Wage Inequality Changes in Brazil: Market Forces, Macroeconomic Instability and Labor Market Institutions (1981-1997)
Souza, Andre Portela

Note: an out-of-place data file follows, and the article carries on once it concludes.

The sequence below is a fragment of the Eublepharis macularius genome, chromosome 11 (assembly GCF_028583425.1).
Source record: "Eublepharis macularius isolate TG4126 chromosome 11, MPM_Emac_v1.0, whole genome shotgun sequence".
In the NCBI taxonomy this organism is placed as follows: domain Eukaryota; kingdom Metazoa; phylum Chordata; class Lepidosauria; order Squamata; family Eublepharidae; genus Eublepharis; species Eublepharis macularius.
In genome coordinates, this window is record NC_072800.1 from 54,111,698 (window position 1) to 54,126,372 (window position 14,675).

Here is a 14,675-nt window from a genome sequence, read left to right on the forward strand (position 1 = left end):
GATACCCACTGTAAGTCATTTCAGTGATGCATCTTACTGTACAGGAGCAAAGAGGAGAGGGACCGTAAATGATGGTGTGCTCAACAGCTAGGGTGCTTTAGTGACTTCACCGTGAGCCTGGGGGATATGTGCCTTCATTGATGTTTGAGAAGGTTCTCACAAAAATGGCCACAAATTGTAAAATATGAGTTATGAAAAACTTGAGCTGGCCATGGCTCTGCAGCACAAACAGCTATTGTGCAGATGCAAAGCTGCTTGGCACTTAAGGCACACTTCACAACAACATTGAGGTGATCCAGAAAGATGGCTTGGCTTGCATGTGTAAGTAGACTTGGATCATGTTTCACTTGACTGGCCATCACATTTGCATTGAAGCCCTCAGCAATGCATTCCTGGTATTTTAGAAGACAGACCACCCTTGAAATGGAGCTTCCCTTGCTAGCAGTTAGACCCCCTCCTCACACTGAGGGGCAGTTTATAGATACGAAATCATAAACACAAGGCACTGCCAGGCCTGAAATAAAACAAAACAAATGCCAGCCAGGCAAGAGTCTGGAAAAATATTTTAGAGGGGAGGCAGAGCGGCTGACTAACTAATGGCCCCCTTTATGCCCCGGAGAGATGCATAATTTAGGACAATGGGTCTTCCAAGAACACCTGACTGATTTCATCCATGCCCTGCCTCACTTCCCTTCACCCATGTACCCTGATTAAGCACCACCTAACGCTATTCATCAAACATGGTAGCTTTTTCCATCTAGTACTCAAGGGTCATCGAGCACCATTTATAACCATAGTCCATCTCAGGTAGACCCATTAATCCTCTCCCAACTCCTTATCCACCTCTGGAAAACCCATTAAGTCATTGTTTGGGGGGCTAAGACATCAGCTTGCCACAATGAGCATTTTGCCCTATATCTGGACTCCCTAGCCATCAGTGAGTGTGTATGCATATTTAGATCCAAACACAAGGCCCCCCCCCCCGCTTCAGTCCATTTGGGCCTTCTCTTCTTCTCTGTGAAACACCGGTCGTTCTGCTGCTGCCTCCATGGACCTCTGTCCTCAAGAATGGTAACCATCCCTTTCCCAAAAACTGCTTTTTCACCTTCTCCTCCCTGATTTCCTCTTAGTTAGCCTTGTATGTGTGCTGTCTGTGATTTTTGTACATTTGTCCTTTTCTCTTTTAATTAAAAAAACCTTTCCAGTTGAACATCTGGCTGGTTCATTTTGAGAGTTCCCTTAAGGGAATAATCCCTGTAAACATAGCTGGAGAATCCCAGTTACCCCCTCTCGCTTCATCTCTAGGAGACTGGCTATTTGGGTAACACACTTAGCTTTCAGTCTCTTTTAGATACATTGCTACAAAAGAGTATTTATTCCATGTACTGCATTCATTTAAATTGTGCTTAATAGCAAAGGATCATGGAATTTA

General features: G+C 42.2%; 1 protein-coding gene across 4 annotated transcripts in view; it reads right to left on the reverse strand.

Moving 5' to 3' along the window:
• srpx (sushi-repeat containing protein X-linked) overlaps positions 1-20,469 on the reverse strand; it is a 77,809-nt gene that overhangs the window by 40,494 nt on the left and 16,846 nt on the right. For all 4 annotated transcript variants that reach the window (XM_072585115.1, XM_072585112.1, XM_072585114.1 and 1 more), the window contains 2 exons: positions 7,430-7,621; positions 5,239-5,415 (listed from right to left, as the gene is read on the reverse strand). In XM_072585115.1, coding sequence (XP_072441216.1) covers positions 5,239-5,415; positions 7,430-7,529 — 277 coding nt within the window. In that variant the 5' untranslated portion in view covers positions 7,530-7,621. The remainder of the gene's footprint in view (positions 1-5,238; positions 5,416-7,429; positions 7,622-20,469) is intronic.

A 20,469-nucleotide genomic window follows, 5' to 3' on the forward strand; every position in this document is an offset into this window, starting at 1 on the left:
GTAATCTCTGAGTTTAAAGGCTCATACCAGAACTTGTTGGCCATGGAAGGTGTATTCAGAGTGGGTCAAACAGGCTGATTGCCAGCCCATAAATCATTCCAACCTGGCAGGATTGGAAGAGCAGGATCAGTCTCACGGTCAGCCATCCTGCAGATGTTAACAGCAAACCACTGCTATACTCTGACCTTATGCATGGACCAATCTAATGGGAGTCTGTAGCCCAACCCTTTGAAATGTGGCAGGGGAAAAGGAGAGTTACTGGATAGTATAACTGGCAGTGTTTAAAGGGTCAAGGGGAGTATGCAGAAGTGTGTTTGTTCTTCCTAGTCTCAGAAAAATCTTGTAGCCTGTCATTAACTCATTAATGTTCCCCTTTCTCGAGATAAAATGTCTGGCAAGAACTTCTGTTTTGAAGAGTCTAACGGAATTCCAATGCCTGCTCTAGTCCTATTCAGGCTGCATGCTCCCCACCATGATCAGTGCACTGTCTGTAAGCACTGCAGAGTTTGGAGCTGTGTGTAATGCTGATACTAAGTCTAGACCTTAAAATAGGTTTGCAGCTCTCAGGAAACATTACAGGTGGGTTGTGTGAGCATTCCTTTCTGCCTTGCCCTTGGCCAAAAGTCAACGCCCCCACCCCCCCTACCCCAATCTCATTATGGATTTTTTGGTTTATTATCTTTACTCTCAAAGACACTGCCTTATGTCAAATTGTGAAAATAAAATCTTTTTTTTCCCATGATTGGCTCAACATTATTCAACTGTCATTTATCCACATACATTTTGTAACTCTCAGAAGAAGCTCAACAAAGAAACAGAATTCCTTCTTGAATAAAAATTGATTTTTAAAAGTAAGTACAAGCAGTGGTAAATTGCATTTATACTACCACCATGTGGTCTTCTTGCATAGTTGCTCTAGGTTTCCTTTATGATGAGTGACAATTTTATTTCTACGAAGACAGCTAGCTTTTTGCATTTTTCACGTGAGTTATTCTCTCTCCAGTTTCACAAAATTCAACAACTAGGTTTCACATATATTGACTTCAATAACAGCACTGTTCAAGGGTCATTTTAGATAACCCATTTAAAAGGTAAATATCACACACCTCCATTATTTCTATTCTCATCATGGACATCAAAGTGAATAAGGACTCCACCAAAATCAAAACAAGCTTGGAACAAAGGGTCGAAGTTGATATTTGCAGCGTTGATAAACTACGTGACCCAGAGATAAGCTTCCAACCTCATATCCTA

In this paper, I examine the sources of wage inequality changes among prime age male workers in Brazil during the 1980's and 1990's. Inequality increased in the 1980's and decreased in the 1990's. I begin by decomposing these changes into three effects. First, the effect due to changes in the skill distribution of the workers; second, the effect due to changes in skill prices and premiums; and third, the residual effect which is interpreted as due to changes in the distribution of unobservable skills and their prices. I find that most of the sources of these changes are due to changes in (i) the unabservable skill prices and (ii) the observable skill prices associated to industry, occupation and occupation status. After showing that these changes in skill prices are not consistent with the changes in the supply of and demand for labor during these periods, I examine the possibility that the minimum wage policy and the macreconomic instability of the period can explain these changes. I find that inflation is strongly associated with inequality mainly due to its unanticipated component. This may be interpreted as indirect evidence that the indexation system adopted in Brazil during the high-inflation years may be a mechanism through which inflation affected wage inequality.